You’ve never come to any of the shows we’ve had at QuoLab, Savannah’s only DIY self-proclaimed queer safe(r) space. You say its because you’ll feel uncomfortable and that’s “not cool,” but I think you’re confused. QuoLab is not the Friendly Portal to CisHet Education you keep articulating our space should be. Before you act so afraid to come to an event where you might feel like the odd person out, sit down and imagine us queer folx going up to bat with your toxic heterosexuality and neurotypical shit in most spaces. And then show up for an event, observe, ask people’s pronouns if you don’t know them, and learn something like you want to so badly, RIGHT? If you forget any rules, there’s a sign on the front door.
Besides using early 2016 to focus on booking shows for the queer clubhouse, 2016 is my “Year of the Clothesline.” Sort of the end of “fresh beginnings” and the beginning of “freshly ended.” It’s the part where we stop wasting time running circles around aforementioned dialogues concerning your internal phobias. We’re BOTH gonna live up to the expectations that you’ve created about me and the ones I create for myself. (And Yes, I’m The Violent Kind Of Anarchist.)
So, here’s a written exam to find out if you’ll make the cut:
Do you like to mosh to punk music? Do you like to aestheticize alienating mindsets about trans people for your EP? You want us to get together and incite revolution against “the man?” You wanna put a mask on and have people contextualize you as a “serial killer” for your set? You wanna “play a caricature of yourself” and that’s why your lyrics are misogynistic? You wanna use someone’s mental illness to contextualize their aggression but use my mental illness to villainize me? You wanna delete posts created by trans people about the lack of visibility for queers in your community? You wanna throw someone up to crowd surf and get mad at me when I want to talk about accessibility concerns? You wanna put your hands on me without asking when you KNOW I hate it? You wanna laugh about it? You wanna practice cognitive dissonance and militarize the identities of other queer people in the process of me articulating my struggle? You wanna book bands that sing about confrontation and physical violence but you don’t like it when “actual people” confront you and wanna hurt you? You wanna question the validity of my anger and individualize my experience for the sake of dismissing it? AND you wanna do all that, unapologetically?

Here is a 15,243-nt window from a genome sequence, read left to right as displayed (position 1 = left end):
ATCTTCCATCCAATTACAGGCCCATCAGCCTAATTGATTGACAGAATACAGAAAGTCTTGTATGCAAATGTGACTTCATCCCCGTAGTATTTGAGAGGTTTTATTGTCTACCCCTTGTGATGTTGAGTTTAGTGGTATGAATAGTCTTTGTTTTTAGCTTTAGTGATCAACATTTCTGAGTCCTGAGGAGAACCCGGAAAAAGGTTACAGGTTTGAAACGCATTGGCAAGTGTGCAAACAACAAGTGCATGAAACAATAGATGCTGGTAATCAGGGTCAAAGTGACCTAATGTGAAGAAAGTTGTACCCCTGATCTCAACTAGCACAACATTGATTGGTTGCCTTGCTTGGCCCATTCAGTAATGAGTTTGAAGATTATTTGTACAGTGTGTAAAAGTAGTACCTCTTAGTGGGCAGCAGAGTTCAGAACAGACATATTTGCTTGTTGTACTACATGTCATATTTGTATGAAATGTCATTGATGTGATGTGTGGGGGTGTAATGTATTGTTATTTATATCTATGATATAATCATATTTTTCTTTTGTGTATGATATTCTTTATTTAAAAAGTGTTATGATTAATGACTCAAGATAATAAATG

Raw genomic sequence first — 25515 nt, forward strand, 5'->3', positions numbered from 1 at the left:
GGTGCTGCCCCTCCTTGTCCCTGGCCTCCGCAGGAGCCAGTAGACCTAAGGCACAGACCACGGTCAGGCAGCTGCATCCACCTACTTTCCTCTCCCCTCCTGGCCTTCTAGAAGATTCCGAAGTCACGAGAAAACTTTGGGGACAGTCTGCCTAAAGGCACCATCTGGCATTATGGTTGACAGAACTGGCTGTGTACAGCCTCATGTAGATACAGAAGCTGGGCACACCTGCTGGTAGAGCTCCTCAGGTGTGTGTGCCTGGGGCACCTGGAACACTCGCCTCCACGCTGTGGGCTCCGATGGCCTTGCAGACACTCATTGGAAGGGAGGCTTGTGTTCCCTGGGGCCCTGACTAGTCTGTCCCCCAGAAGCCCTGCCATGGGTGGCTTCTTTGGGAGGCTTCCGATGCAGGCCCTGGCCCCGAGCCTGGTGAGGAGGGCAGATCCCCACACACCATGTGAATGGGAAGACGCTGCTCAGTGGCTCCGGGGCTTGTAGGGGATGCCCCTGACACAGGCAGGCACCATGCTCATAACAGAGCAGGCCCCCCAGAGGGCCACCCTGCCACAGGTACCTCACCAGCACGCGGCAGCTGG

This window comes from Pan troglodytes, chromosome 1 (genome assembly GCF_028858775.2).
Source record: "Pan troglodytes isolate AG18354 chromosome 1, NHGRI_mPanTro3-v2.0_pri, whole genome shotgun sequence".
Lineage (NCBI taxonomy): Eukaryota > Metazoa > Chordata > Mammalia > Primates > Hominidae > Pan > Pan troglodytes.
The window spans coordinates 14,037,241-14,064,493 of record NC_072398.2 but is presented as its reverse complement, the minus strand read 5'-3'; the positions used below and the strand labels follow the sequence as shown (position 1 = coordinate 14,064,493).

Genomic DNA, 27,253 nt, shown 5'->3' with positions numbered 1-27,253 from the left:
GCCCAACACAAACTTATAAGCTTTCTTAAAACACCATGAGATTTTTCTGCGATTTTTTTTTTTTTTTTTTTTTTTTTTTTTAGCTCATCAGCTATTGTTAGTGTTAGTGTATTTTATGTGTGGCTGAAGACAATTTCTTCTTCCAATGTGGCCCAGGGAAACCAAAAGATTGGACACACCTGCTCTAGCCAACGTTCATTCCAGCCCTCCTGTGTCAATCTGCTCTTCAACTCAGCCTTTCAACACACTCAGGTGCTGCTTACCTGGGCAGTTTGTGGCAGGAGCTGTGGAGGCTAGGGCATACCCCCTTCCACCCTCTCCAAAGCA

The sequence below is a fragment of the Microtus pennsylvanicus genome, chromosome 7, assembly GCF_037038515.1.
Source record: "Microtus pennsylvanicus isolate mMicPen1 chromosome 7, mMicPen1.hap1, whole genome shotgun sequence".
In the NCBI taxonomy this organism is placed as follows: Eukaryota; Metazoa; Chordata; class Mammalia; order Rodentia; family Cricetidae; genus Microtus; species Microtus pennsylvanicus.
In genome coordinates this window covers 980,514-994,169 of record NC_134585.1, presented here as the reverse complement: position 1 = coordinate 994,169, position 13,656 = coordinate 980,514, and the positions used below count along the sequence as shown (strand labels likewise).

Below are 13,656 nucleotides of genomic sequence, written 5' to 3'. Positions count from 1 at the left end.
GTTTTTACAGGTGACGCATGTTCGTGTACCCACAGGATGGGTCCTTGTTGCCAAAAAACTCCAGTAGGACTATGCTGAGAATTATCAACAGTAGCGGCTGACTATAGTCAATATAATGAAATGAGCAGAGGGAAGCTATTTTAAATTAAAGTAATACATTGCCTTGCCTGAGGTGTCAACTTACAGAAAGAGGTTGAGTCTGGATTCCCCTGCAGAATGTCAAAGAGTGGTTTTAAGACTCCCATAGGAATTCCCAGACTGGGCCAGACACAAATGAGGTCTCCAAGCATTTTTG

My autonomy is no longer up for question via the articulation of my experience that you only choose to engage with when you’re silencing me or talking shit about me. PSA: I am not here to walk you through apologizing for misgendering me. I am not here to hold your hand while you figure out what the fuck cisgender means. And I am no longer here to pat your back when you realize your heterosexuality is suffocating. But I am standing over your shoulder. And for those of you “violence isn’t the answer” people, just make sure the door closes behind you on your way out.
Bottom line: If you didn’t pass the test, I wanna throw some bows. Please, call me up or PM me so we can rock out on that violent aesthetic you love so much. Remember when you said you wanted “all of this” to go away? It won’t. So if you are one of the people calling me a “bully” you haven’t met the Raine of 2016. This angry queer is here to stay and this time they’ve got their arms out: Its the “Year of the Clothesline.”
Rainé is an agender trans person and drag princex with House of Gunt. They co-facilitate QuoLab, a queer safe(r) space in Savannah, GA.